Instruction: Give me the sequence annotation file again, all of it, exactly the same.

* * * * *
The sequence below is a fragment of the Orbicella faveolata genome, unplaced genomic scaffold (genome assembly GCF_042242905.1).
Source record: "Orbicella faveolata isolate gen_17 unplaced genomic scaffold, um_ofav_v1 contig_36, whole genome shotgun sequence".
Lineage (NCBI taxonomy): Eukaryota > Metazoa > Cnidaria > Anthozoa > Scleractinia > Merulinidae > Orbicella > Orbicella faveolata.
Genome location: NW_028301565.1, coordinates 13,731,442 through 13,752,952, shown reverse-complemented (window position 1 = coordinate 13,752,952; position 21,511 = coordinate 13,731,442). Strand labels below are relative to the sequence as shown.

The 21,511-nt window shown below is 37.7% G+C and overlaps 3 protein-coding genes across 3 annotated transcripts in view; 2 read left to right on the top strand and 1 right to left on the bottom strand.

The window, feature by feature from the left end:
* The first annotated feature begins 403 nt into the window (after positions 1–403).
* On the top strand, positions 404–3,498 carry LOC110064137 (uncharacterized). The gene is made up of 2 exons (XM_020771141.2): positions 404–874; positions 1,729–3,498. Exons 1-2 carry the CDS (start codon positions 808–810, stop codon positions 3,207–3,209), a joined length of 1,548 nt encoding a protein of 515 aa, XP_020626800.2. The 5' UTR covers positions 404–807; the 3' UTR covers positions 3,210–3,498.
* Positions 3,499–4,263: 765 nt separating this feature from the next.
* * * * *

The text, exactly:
The sequence below is a fragment of the Orbicella faveolata genome, unplaced genomic scaffold (genome assembly GCF_042242905.1).
Source record: "Orbicella faveolata isolate gen_17 unplaced genomic scaffold, um_ofav_v1 contig_36, whole genome shotgun sequence".
Lineage (NCBI taxonomy): Eukaryota > Metazoa > Cnidaria > Anthozoa > Scleractinia > Merulinidae > Orbicella > Orbicella faveolata.
Genome location: NW_028301565.1, coordinates 13,731,442 through 13,752,952, shown reverse-complemented (window position 1 = coordinate 13,752,952; position 21,511 = coordinate 13,731,442). Strand labels below are relative to the sequence as shown.

The 21,511-nt window shown below is 37.7% G+C and overlaps 3 protein-coding genes across 3 annotated transcripts in view; 2 read left to right on the top strand and 1 right to left on the bottom strand.

The window, feature by feature from the left end:
* The first annotated feature begins 403 nt into the window (after positions 1–403).
* On the top strand, positions 404–3,498 carry LOC110064137 (uncharacterized). The gene is made up of 2 exons (XM_020771141.2): positions 404–874; positions 1,729–3,498. Exons 1-2 carry the CDS (start codon positions 808–810, stop codon positions 3,207–3,209), a joined length of 1,548 nt encoding a protein of 515 aa, XP_020626800.2. The 5' UTR covers positions 404–807; the 3' UTR covers positions 3,210–3,498.
* Positions 3,499–4,263: 765 nt separating this feature from the next.